In conclusion, the problems resulting from the implementation of the Mining Code include, but are not limited to: issues of Corporate Social Responsibility (CSR), a lack of respect for the rights of local communities, environmental degradation, local communities airing their grievances regarding access to the mining property, problems resulting from the removal of communities, along with the implementation of sustainable development plans seeking to improve the social and economic well-being of the populations affected by mining projects both during and after these activities. Other problems include: financial compensation for the affected population when travelling from their homes to the mining sites, the lack of free, prior and informed consent local populations affected by mining projects as outlined in the Mining Regulation (article 452). Implementation issues of mitigation and rehabilitation plans outlined in the environmental plan or the cancelation of research activities and mining operations as outlined in articles 430, 451 and 452 of the Mining Regulation along with inadequate tax collection systems.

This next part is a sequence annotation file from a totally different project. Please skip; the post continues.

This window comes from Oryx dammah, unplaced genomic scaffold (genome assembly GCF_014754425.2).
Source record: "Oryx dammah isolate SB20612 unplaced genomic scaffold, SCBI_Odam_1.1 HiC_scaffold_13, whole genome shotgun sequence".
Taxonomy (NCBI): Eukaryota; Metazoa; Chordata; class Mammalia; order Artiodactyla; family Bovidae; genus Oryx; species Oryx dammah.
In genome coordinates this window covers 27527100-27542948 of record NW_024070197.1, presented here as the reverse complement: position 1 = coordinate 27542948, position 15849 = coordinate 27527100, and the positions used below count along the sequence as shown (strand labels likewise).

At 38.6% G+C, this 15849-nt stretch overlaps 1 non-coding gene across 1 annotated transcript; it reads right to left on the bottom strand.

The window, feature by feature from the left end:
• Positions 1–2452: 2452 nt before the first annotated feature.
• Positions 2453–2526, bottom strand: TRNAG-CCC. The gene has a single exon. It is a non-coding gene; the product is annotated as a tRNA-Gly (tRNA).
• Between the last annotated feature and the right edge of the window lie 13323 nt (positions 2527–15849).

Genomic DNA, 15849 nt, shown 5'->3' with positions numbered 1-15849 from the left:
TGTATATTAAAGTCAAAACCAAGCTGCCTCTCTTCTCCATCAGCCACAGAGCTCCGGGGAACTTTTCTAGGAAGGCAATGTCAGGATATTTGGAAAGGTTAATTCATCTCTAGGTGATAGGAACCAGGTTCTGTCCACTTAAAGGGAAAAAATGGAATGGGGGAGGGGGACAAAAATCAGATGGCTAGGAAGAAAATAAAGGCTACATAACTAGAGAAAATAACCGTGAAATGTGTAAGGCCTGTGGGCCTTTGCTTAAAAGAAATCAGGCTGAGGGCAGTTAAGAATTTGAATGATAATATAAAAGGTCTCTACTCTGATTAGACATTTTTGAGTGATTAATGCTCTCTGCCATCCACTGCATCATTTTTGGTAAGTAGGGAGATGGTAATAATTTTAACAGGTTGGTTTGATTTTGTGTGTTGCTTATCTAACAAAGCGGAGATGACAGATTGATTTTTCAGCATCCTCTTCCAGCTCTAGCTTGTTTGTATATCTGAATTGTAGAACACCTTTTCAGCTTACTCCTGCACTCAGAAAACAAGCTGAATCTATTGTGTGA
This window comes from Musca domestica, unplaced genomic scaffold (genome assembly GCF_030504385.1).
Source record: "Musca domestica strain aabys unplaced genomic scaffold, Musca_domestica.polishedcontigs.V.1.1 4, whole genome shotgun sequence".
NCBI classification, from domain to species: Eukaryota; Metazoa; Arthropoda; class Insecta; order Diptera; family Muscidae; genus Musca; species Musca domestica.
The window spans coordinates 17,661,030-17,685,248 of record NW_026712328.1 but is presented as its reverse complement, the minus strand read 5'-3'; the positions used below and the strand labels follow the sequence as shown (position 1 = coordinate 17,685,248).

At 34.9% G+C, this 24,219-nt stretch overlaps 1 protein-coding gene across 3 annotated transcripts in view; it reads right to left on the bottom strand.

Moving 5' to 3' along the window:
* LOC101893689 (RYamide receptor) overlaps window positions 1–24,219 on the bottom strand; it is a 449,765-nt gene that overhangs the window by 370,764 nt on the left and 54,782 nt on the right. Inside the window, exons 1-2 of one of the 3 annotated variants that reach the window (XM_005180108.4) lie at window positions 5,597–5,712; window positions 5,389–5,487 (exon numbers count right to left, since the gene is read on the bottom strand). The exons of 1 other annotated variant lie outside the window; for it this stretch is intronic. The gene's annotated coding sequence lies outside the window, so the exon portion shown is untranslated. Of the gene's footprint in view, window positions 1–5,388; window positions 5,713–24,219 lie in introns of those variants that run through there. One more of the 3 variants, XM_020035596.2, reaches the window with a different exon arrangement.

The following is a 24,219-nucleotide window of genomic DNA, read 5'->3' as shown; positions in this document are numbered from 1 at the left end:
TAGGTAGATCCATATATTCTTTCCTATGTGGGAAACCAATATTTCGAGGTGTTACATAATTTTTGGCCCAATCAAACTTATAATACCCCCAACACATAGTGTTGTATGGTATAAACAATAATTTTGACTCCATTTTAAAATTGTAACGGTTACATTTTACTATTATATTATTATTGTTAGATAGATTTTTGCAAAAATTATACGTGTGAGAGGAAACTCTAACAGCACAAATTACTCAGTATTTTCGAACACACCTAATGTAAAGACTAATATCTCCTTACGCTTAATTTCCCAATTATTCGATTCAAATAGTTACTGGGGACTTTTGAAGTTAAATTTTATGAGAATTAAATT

- Raoul KITUNGAN: Coordinator of the NGO: Justice For All, Bukavu, South Kivu, DRC, This email address is being protected from spambots. You need JavaScript enabled to view it.